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How should I use my free time constructively?
January 6, 2009 2:42 AM   Subscribe

How should I use my free time constructively?

I'm going to be living away from home for about two/three months for a work project. Because of the living situation, I will be pretty much isolated from other people most of the time, so I'm going to have a lot of free time alone. I will be working for about 40 hours a week, but that will be my only time drain. I'm not used to having almost any free time at all, so this is going to be a radical change. I won't have a TV, and I'll have a computer but only sporadic internet access. I already run/exercise, so I will be keeping that up, but otherwise, my days are wide open.

I'd like to use my free time to do something useful, I just don't know what. I've seen these previous questions on askmefi: 1, 2, 3 , which provide some ideas...but nothing that sticks out at me. I will be taking a stack of books that I've been meaning to read, as well as a programming book that I've been using to teach myself programming.

I'm looking for practical ideas as well as oddball ones. Right now I'm thinking of picking up some unusual skill like juggling and devoting a LOT of time to it, so when I get home and my friends ask what I did while I was gone I can just pick up nine burning torches and start juggling...but I'm not that creative so juggling is the best I can come up with.
posted by btkuhn to Grab Bag (12 answers total) 14 users marked this as a favorite
 
I thought the 52 week challenge was pretty cute.
posted by b33j at 2:59 AM on January 6, 2009


I don't know if this is compatible with your isolated situation, but here's a geographical list of juggling clubs and events that could help you find some people to juggle with. Failing that, the site has plenty of juggling-related articles that may be of interest.

Otherwise, learn closeup magic, a foreign language, or if you have access to some flat outdoor space, how to ride a unicycle.

By the way, juggling 9 clubs is so difficult that the world record (I believe) still stands at 9 catches, from people who have been training seriously their whole lives, so I would consider lowering your juggling aspirations a tiny bit.
posted by emilyw at 3:14 AM on January 6, 2009


If you're going to be living in a new area, make a list of all the sites of interest you'd like to visit, and check them all out.

Research and write the first draft of a non-fiction book on a topic that interests you.
posted by orange swan at 3:27 AM on January 6, 2009


According to my brother, who's into juggling and stuff, 9 sticks have been flashed (9 throws) but not 9 clubs. Juggling is an awesome hobby but an incredible timesink; in three months you should become somewhat proficient at three balls. Five will take a year or so, practise every day.

Take up a new sport?
posted by katrielalex at 5:00 AM on January 6, 2009


Ooh, if you're looking to learn programming from scratch see How To Think like a Computer Scientist. It's a brilliant introduction.
posted by katrielalex at 5:36 AM on January 6, 2009 [3 favorites]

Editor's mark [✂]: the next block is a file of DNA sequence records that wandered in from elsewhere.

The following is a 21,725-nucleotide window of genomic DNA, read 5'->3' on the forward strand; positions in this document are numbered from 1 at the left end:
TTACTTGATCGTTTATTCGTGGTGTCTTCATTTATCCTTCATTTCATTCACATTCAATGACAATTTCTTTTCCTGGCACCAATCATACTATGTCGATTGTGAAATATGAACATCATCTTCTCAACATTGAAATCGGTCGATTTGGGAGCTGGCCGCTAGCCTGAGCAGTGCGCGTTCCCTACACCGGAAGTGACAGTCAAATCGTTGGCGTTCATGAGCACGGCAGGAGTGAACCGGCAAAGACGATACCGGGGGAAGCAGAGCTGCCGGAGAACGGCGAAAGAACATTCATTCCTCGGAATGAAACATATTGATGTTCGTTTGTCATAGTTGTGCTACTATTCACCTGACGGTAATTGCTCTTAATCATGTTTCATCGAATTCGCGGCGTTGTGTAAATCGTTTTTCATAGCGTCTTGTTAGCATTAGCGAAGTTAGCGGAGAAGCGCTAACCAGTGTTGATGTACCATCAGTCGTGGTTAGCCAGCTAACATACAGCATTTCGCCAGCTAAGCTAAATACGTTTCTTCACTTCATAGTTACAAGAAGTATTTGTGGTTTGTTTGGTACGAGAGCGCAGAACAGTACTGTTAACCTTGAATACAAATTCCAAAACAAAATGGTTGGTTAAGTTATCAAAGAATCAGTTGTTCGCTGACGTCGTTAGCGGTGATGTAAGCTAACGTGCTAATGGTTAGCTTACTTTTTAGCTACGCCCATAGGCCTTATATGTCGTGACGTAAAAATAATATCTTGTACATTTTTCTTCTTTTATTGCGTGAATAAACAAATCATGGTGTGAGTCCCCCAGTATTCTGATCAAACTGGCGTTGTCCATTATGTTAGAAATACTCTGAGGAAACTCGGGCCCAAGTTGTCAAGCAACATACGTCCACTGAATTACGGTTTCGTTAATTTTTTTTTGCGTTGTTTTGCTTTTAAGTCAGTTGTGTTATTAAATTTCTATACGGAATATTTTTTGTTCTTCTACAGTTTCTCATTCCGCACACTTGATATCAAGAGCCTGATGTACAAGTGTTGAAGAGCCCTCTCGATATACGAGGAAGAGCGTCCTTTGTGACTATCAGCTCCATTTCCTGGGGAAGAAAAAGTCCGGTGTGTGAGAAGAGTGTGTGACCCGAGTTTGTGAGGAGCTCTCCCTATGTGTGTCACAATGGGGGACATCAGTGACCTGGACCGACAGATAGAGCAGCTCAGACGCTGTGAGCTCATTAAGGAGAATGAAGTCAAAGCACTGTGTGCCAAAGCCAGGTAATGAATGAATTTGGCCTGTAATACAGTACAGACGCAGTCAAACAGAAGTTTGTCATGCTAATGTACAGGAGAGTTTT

Speaking as a lifelong avid reader, I would simply pack a bunch of great novels I have been wanting to read, and get some good strong tea to brew and sip while devouring the books.
posted by aught at 6:41 AM on January 6, 2009 [1 favorite]


Learn to play a musical instrument! If it's something popular like guitar or piano you can find lessons on youtube. If extra bulk is a problem go with a uke or harmonica.
posted by waxboy at 7:14 AM on January 6, 2009


Does your computer have a dvd player? A netflix subscription could be a godsend, and you could feel like you're accomplishing something if you work your way through something like the American Film Institute's top 100 movies of all time, rather than just watching random movies.

If you've got a clear wall, and then some open space for once you get better, try getting really good at handstands and walking on your hands.

Do you have a dog? Teach it some super awesome tricks.

You could also practice circular breathing, by blowing bubbles with a straw nonstop. You could even get a digeridoo to make the practice worthwhile, though your neighbors might be annoyed once you move back to civilization.
posted by vytae at 7:46 AM on January 6, 2009


Learn to paint or draw. Try painting mandalas, or reproducing photographs in pen-and-ink or pencil.

Learn an uncommonly-taught foreign language.

Learn to knit or crochet.

Learn to cook. Choose a dish, make it according to the recipe that strikes your fancy. Then make it again the next week, but with a couple of tweaks. Refine the dish until it becomes your specialty.

Take up yoga (there are oodles of DVDs available).
posted by Flipping_Hades_Terwilliger at 8:09 AM on January 6, 2009


My first thought last night was... stick with juggling... I learned 4 balls and 3 flaming torches, and a few tricks over a 6 week summer camp free time. It freaks people out when you throw something behind your back and have it land in your hand.
posted by zengargoyle at 11:30 AM on January 6, 2009


Learn Python. It kicks ass and you'll be doing useful things with it very quickly. The only caveat wrt to your situation is that there is a lot of great info online, so you may be able to do less googling than you may like to.
posted by i_am_a_Jedi at 11:35 AM on January 6, 2009


write 3 pages a day of a story for 3 months. thats a 270 page novel. sell it. make some money.
posted by gonzo_ID at 4:27 PM on January 6, 2009


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